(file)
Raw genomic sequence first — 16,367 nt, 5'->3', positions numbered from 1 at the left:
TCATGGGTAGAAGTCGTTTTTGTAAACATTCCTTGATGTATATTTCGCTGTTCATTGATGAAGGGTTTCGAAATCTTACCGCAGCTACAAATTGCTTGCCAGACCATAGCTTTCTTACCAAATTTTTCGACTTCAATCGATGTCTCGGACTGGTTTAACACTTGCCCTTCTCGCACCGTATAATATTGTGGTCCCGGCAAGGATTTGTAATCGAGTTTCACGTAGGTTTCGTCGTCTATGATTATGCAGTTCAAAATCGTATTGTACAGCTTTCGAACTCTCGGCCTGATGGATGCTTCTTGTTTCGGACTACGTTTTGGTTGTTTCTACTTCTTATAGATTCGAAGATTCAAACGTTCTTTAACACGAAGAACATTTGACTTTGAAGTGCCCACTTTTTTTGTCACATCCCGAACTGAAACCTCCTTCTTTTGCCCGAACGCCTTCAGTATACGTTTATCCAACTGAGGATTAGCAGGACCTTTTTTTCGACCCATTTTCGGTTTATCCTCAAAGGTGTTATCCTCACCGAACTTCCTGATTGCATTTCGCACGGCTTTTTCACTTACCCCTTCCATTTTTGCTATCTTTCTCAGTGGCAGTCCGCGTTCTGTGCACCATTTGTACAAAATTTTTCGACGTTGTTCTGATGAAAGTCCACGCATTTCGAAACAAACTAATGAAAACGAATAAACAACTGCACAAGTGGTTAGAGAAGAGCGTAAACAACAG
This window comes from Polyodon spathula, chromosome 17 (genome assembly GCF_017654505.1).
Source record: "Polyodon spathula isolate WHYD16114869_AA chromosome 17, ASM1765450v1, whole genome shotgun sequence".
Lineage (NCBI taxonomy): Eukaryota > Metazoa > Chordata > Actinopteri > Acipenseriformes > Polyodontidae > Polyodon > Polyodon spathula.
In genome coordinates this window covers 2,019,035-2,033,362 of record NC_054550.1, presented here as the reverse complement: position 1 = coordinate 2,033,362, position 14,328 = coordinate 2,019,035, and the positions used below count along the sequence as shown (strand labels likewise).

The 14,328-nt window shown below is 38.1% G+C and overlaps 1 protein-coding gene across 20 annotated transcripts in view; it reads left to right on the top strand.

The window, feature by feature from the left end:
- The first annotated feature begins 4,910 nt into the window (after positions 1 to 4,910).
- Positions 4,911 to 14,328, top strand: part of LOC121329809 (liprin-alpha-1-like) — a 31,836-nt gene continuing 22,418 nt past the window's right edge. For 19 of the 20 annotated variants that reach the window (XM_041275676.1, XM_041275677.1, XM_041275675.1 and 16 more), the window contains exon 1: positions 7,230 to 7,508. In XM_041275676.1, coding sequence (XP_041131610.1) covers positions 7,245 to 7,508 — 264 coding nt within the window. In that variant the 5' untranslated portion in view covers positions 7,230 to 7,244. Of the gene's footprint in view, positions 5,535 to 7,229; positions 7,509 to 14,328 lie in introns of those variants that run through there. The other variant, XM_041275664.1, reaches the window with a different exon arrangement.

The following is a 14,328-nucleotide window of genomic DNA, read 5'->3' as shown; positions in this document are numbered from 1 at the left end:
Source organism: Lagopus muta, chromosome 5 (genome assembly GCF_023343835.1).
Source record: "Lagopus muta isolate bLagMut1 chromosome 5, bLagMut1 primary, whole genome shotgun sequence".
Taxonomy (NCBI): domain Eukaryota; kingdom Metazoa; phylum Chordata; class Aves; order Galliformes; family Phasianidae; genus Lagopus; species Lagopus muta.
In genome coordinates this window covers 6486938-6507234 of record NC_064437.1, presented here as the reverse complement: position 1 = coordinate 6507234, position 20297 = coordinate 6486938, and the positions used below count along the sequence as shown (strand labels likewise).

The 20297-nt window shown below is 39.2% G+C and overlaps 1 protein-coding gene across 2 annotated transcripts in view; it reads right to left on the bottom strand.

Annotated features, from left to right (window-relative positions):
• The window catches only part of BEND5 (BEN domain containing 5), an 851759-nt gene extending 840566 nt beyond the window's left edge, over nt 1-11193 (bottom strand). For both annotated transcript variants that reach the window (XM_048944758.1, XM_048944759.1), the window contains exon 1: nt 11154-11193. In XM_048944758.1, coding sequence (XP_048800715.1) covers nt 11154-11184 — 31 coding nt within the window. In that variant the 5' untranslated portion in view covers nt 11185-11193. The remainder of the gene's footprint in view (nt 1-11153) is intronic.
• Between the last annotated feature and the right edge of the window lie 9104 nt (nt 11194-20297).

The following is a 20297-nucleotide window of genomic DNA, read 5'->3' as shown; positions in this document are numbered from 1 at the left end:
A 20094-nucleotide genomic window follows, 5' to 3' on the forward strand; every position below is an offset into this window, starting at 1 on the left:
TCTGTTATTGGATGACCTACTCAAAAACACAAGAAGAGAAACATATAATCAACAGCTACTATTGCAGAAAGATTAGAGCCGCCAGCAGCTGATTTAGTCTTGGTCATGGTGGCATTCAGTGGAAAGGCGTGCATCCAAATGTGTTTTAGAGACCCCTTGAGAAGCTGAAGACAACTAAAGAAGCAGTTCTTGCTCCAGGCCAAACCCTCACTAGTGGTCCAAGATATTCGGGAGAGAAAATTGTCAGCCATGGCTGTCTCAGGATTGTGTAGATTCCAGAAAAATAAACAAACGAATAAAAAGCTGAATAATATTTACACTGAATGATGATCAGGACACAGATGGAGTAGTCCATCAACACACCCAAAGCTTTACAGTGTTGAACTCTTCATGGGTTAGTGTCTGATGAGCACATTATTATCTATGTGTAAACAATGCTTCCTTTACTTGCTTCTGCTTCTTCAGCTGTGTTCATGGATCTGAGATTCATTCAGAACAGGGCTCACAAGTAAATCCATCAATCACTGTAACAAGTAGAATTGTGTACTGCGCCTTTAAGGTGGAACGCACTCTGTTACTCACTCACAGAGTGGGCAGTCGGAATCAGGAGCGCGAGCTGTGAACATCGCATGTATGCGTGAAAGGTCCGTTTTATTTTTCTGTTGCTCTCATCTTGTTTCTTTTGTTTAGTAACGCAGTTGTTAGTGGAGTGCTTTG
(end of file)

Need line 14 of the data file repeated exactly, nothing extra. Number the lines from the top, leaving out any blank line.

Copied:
Taxonomy (NCBI): domain Eukaryota; kingdom Metazoa; phylum Chordata; class Aves; order Galliformes; family Phasianidae; genus Lagopus; species Lagopus muta.